#9. M. WardHold Time

Some fine, fine music has been made by just a guy or girl with a guitar. But what can be captivating at a coffeehouse or camp-out, or on a spunky debut album can begin to sound dull and repetitive over the course of several albums. Most recording artists know this, and by their third or fourth album, have begun to hang a little production flesh on their folk troubador bones. Hold Time is a sterling example. Ward’s already-strong songwriting is carried even higher by a funky, retro production style that’s part Pet Sounds, part T. Rex. And guest appearances from Ward’s “She & Him” partner Zooey Deschanel, Lucinda Williams, and Grandaddy‘s Jason Lytle are icing on the cake.

#8. Deer TickBorn On Flag Day

It’s not a very original statement to say that what passes for country music these days isn’t really country — it’s braindead, glossy pop, with a fiddle thrown in as an afterthought — so I’ll just acknowledge the truth of the statement and move on. If you want the real deal, you have to dig deeper. As hacky Nashville producers and song-pluggers began slowly killing mainstream country music over thirty years ago, a disenchanted musical response has always been bubbling angrily away, from the “outlaw” movement of the 70’s, through cowpunk bands like Jason & The Scorchers in the 80’s, to the earnest alt-country acts of the 90’s. In the 00’s, shitty Nashville country is more prevalent than ever, but the disgruntled, reactionary response by artists who know what true, soulful country should sound like is getting harder and harder to find.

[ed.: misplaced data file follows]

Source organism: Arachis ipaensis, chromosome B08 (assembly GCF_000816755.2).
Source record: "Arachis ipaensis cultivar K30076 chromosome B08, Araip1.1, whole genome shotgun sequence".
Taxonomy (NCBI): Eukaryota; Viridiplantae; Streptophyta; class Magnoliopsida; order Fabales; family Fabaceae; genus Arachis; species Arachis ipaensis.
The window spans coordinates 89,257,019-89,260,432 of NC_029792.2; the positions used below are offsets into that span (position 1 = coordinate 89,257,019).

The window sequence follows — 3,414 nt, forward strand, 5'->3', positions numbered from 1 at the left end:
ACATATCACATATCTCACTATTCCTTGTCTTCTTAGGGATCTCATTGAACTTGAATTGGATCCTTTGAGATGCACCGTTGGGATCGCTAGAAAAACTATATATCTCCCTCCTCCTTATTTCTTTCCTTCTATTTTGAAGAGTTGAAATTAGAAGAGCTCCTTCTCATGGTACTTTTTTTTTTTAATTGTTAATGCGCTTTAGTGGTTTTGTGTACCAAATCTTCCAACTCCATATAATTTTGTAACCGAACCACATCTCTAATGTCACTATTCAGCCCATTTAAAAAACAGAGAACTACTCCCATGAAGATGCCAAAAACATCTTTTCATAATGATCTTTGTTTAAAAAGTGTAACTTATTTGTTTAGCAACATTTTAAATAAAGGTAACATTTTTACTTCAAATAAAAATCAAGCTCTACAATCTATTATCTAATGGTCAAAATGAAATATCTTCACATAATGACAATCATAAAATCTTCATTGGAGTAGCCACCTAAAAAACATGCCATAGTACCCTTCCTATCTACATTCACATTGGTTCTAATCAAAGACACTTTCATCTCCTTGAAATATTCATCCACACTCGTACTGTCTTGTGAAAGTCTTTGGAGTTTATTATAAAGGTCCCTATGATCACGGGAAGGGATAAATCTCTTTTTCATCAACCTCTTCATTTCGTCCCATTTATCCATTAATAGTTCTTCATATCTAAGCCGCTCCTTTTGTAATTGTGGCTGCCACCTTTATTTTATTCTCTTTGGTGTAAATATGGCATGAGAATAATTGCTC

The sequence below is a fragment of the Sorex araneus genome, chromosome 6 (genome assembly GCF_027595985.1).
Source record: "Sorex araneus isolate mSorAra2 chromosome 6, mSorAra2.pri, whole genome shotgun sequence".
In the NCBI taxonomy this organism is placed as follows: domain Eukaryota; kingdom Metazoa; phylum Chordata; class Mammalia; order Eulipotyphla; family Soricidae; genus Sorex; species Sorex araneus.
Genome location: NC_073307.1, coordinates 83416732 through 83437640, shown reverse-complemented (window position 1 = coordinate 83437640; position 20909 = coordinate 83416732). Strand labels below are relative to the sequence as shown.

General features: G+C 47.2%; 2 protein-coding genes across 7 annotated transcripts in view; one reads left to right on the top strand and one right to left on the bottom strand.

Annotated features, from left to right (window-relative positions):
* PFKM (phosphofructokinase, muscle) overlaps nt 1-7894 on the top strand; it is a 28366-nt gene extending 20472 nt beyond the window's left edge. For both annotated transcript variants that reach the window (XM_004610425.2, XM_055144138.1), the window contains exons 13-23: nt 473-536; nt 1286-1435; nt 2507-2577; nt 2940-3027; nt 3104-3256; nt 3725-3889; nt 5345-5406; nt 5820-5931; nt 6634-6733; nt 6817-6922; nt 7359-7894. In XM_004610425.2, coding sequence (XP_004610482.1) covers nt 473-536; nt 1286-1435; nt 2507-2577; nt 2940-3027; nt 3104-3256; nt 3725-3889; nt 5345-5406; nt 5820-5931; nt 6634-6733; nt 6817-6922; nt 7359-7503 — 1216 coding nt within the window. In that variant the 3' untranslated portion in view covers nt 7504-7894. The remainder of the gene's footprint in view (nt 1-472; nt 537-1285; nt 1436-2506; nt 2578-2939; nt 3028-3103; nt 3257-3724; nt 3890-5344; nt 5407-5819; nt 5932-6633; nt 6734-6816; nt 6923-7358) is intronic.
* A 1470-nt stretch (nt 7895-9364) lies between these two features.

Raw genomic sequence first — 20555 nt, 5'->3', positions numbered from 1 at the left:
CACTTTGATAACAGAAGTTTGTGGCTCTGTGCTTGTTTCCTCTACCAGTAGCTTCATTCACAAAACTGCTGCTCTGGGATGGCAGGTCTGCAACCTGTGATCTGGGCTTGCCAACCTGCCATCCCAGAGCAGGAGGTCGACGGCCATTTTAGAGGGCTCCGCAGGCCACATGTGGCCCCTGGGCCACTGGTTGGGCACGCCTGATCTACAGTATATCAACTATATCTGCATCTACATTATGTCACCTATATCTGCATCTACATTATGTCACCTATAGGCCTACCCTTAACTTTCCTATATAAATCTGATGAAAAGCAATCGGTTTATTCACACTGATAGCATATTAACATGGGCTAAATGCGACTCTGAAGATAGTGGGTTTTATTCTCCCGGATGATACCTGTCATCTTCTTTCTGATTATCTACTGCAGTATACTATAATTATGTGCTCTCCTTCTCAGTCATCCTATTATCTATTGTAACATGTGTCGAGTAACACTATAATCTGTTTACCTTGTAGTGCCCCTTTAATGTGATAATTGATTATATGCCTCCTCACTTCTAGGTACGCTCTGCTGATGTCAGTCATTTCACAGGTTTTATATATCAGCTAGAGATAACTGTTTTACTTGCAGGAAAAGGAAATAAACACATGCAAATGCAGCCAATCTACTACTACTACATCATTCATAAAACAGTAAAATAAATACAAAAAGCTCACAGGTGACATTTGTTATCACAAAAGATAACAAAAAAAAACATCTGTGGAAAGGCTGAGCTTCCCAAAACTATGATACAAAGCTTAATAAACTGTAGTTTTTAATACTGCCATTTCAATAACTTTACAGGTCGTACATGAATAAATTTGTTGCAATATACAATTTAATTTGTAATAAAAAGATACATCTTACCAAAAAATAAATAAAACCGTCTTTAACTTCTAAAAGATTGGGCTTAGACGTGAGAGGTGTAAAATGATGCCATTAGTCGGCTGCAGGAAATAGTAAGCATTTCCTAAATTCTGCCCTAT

The best country album this year was made by a band called Deer Tick from Providence, Rhode Island, which is kind of sad. It proves that the Deep South — the region that gave birth to every genre of music that I care about — is now almost completely culturally bankrupt. Deer Tick’s sound hearkens back to a time when that wasn’t the case. When they play stright country, it’s right from the Hank Williams/Lefty Frizzell style book. When they play rock, it’s Chuck Berry’s chugging, countrified R&B they use as their template. (“Straight Into A Storm” could be a lost Berry B-side.) A touch of folk introspection rounds out the package.

#7. Dan AuerbachKeep It Hid